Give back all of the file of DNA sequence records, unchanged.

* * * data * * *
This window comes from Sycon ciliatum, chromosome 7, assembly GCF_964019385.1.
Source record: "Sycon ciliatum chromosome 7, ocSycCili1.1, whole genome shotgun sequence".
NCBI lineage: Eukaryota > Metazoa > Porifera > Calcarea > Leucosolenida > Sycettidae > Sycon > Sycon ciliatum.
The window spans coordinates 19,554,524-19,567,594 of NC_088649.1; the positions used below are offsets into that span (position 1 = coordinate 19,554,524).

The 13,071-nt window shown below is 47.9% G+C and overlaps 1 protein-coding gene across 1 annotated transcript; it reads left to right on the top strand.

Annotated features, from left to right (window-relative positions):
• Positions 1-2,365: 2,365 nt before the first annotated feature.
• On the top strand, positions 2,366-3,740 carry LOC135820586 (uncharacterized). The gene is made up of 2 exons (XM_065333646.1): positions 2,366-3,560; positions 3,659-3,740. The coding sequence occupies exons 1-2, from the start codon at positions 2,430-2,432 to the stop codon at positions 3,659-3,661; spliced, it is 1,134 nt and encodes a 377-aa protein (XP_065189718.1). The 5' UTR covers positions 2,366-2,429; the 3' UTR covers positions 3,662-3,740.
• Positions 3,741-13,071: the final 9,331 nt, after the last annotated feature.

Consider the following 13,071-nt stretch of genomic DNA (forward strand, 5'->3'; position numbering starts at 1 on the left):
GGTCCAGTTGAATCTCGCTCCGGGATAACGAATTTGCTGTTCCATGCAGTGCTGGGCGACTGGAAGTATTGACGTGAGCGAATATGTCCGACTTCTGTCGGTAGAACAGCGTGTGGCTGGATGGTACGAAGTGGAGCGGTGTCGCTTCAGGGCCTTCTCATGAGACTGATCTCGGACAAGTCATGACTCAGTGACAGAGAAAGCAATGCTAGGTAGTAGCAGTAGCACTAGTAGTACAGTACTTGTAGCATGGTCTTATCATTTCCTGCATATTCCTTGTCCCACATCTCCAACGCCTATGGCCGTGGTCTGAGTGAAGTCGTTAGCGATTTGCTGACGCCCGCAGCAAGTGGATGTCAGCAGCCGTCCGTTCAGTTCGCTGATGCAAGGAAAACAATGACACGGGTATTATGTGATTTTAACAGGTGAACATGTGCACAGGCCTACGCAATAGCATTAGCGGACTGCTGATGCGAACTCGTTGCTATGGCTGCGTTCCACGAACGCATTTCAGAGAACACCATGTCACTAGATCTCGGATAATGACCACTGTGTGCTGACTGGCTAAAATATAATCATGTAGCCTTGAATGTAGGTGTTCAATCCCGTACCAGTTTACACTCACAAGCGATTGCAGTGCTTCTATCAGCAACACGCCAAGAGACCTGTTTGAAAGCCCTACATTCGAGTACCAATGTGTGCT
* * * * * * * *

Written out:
This window comes from Sycon ciliatum, chromosome 7, assembly GCF_964019385.1.
Source record: "Sycon ciliatum chromosome 7, ocSycCili1.1, whole genome shotgun sequence".
NCBI lineage: Eukaryota > Metazoa > Porifera > Calcarea > Leucosolenida > Sycettidae > Sycon > Sycon ciliatum.
The window spans coordinates 19,554,524-19,567,594 of NC_088649.1; the positions used below are offsets into that span (position 1 = coordinate 19,554,524).

The 13,071-nt window shown below is 47.9% G+C and overlaps 1 protein-coding gene across 1 annotated transcript; it reads left to right on the top strand.

Annotated features, from left to right (window-relative positions):
• Positions 1-2,365: 2,365 nt before the first annotated feature.
• On the top strand, positions 2,366-3,740 carry LOC135820586 (uncharacterized). The gene is made up of 2 exons (XM_065333646.1): positions 2,366-3,560; positions 3,659-3,740. The coding sequence occupies exons 1-2, from the start codon at positions 2,430-2,432 to the stop codon at positions 3,659-3,661; spliced, it is 1,134 nt and encodes a 377-aa protein (XP_065189718.1). The 5' UTR covers positions 2,366-2,429; the 3' UTR covers positions 3,662-3,740.
• Positions 3,741-13,071: the final 9,331 nt, after the last annotated feature.

Consider the following 13,071-nt stretch of genomic DNA (forward strand, 5'->3'; position numbering starts at 1 on the left):
GGTCCAGTTGAATCTCGCTCCGGGATAACGAATTTGCTGTTCCATGCAGTGCTGGGCGACTGGAAGTATTGACGTGAGCGAATATGTCCGACTTCTGTCGGTAGAACAGCGTGTGGCTGGATGGTACGAAGTGGAGCGGTGTCGCTTCAGGGCCTTCTCATGAGACTGATCTCGGACAAGTCATGACTCAGTGACAGAGAAAGCAATGCTAGGTAGTAGCAGTAGCACTAGTAGTACAGTACTTGTAGCATGGTCTTATCATTTCCTGCATATTCCTTGTCCCACATCTCCAACGCCTATGGCCGTGGTCTGAGTGAAGTCGTTAGCGATTTGCTGACGCCCGCAGCAAGTGGATGTCAGCAGCCGTCCGTTCAGTTCGCTGATGCAAGGAAAACAATGACACGGGTATTATGTGATTTTAACAGGTGAACATGTGCACAGGCCTACGCAATAGCATTAGCGGACTGCTGATGCGAACTCGTTGCTATGGCTGCGTTCCACGAACGCATTTCAGAGAACACCATGTCACTAGATCTCGGATAATGACCACTGTGTGCTGACTGGCTAAAATATAATCATGTAGCCTTGAATGTAGGTGTTCAATCCCGTACCAGTTTACACTCACAAGCGATTGCAGTGCTTCTATCAGCAACACGCCAAGAGACCTGTTTGAAAGCCCTACATTCGAGTACCAATGTGTGCT